Psst! Dancer’s Delight, at Kempton, 3.30. Oh, and Chinon, Domaine du Colombier, at Sainsbury’s, 7.00.
That’s how I sometimes feel about wine recommendations. It’s like being offered a racing tip. Or an insider steer on the stock market. “Blue Horseshoe loves Annacot Steel”. It’s still a gamble, but at least if it doesn’t turn out well there’s someone else to blame.
CJ lost faith in recommendations a long time ago. During a vain attempt to buy some highly-publicised orange wine he finally acknowledged “one of the most basic rules of wine-buying: that anything publicised in a newspaper will be unobtainable the moment you take an interest in it. I know that.”
Because of course, wine’s a limited commodity. You can’t simply produce more, like a well-reviewed book. So if everyone rushes to buy it, it can leave the shelves as bare as an Iron Curtain grocer’s. Although despite the increasing popularity of wine, I think we’re unlikely to see recommendations inducing a Black Friday brawl over the Pinot Grigio.
And often, the columnists find and recommend wines which are off the beaten track – or, as we prefer to say, aisle. Or they recommend something which, even if affordable by the bottle, has to be ordered from somewhere remote, or is only sold by the case. So a £10 bottle which you might have tried becomes a rather more daunting £120 punt.
Sometimes, though, it all comes together. A credible critic, a wine available by the bottle, a reasonable price, and a retailer I can get to. As in the Observer, where David Williams recommended this bottle of £7 Chinon from Sainsbury’s.
Like any inside tip, I kept this information to myself, plus a few hundred thousand Observer readers. I sidled nonchalantly into my Sainsbury’s wine aisle, to avoid alerting the other shoppers and inducing the shopping frenzy of an IKEA opening. Easy, easy, nothing to see here…only to find that the supermarket itself had stuck the recommendation on to the shelf.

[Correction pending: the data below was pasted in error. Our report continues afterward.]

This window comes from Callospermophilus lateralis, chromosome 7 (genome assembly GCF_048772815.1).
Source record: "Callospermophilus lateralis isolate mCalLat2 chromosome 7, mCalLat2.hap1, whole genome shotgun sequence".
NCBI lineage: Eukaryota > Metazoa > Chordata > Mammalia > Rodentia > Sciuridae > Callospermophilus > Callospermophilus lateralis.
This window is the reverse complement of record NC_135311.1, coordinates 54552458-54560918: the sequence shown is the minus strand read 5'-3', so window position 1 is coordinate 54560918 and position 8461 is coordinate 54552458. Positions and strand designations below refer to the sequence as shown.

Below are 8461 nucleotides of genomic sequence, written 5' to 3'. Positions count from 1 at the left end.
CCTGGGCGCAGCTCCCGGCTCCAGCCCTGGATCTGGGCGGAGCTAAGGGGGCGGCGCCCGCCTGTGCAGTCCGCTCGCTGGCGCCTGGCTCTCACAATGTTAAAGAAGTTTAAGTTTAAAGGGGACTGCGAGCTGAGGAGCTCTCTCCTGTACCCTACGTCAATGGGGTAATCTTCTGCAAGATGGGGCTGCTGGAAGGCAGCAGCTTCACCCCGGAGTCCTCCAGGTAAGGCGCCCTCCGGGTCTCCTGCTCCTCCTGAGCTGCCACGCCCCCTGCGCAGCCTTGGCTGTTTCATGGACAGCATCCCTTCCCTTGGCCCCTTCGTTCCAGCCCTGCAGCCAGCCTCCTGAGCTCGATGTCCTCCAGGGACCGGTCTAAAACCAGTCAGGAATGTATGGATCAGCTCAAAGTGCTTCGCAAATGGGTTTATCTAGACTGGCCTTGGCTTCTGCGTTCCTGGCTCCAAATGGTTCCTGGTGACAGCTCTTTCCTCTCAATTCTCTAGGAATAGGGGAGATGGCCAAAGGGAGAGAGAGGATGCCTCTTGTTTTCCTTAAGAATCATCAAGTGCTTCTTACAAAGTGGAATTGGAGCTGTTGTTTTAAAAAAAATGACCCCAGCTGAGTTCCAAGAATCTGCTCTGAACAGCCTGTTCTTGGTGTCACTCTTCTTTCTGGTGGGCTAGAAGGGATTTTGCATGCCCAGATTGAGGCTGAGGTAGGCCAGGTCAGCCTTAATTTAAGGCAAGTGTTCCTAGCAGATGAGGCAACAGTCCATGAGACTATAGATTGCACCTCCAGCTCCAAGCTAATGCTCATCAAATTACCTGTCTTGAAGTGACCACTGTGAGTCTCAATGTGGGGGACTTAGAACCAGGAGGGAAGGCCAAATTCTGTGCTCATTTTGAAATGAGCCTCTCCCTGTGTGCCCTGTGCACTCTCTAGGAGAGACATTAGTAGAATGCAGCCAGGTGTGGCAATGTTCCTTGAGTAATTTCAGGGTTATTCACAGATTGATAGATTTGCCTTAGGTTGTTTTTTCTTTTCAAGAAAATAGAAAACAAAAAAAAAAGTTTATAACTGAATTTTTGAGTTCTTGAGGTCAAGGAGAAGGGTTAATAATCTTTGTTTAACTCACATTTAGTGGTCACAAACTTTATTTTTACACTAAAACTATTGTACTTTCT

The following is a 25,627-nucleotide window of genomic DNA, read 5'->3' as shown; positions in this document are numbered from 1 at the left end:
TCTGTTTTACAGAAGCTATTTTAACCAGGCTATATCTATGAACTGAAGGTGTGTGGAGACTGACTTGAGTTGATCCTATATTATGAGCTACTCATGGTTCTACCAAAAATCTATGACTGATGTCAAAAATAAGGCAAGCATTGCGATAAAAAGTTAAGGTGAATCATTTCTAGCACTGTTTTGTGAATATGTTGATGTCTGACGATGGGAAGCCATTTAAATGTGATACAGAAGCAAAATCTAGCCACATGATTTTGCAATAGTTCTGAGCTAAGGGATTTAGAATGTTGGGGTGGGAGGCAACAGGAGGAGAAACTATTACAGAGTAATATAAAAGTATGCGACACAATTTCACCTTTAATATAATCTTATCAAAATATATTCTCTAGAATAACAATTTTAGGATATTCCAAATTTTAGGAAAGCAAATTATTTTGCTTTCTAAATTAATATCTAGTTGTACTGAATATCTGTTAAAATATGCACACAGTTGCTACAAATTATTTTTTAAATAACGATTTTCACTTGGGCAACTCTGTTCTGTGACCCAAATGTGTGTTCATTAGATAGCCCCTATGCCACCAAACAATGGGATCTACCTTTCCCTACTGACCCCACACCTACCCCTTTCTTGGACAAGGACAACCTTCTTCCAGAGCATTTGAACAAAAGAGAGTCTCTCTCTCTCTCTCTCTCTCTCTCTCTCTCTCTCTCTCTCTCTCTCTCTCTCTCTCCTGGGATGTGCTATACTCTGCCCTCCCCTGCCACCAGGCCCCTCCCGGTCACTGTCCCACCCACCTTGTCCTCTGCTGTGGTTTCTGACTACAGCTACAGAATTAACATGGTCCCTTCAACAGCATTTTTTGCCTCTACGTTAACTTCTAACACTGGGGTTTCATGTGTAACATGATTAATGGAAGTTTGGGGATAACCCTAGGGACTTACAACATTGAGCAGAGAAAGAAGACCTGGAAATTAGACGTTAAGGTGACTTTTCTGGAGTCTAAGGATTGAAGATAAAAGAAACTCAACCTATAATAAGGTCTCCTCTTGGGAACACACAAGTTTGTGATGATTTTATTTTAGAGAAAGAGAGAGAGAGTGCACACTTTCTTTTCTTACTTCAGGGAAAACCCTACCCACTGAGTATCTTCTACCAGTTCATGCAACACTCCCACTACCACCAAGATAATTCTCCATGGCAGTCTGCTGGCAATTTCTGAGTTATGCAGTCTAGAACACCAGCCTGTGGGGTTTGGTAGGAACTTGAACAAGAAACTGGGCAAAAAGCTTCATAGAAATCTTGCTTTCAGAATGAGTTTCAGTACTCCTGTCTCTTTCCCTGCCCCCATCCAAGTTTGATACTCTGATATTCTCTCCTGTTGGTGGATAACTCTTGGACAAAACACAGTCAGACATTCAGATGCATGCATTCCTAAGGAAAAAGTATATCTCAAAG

I presume this is because you’re being tempted to try something which costs £7, a relatively expensive purchase by Sainsbury standards, let alone CJ’s. There’s little point them putting up reviews of, say, hummus, because you’d only be spending 90p. And if you consumed seven quid’s worth in one go, you’d probably end up the colour of a sandy beach.
Or is it because critic, supermarket and winemaker all recommend this as a red to be drunk chilled – and if only one of them said it, your average Sainsbury customer would refuse to believe them? “Great for chilling down”, it declares, although there are those who might be confused as to whether that refers to the wine, or the mindset.
(“If there’s one thing I know, Doris, it’s that you don’t drink red wine cold.” So no, chum, there isn’t even one thing you know. Let me get to the checkout first, before you try and pay with a ten shilling note.)
Incredibly, despite the review, the price, the persuasively authentic-looking label, and presenting on the eve of a heatwave the advice about drinking it chilled, there was some Chinon left. People, as Jim Morrison said, are strange.
My bottle spent one of the hottest days of the year chilling in the fridge. And it was a perfect summer evening drink; bright in colour, a slight aroma of the ferme, and a peppery, cherryish flavour. Chilled down like that it was light, refreshing, and it tasted authentically French, in that way that New World wines do not. For £7 it transported me to a French table far more cheaply than the Eurotunnel. And the queues were shorter.
But of course, it’ll all be gone by now.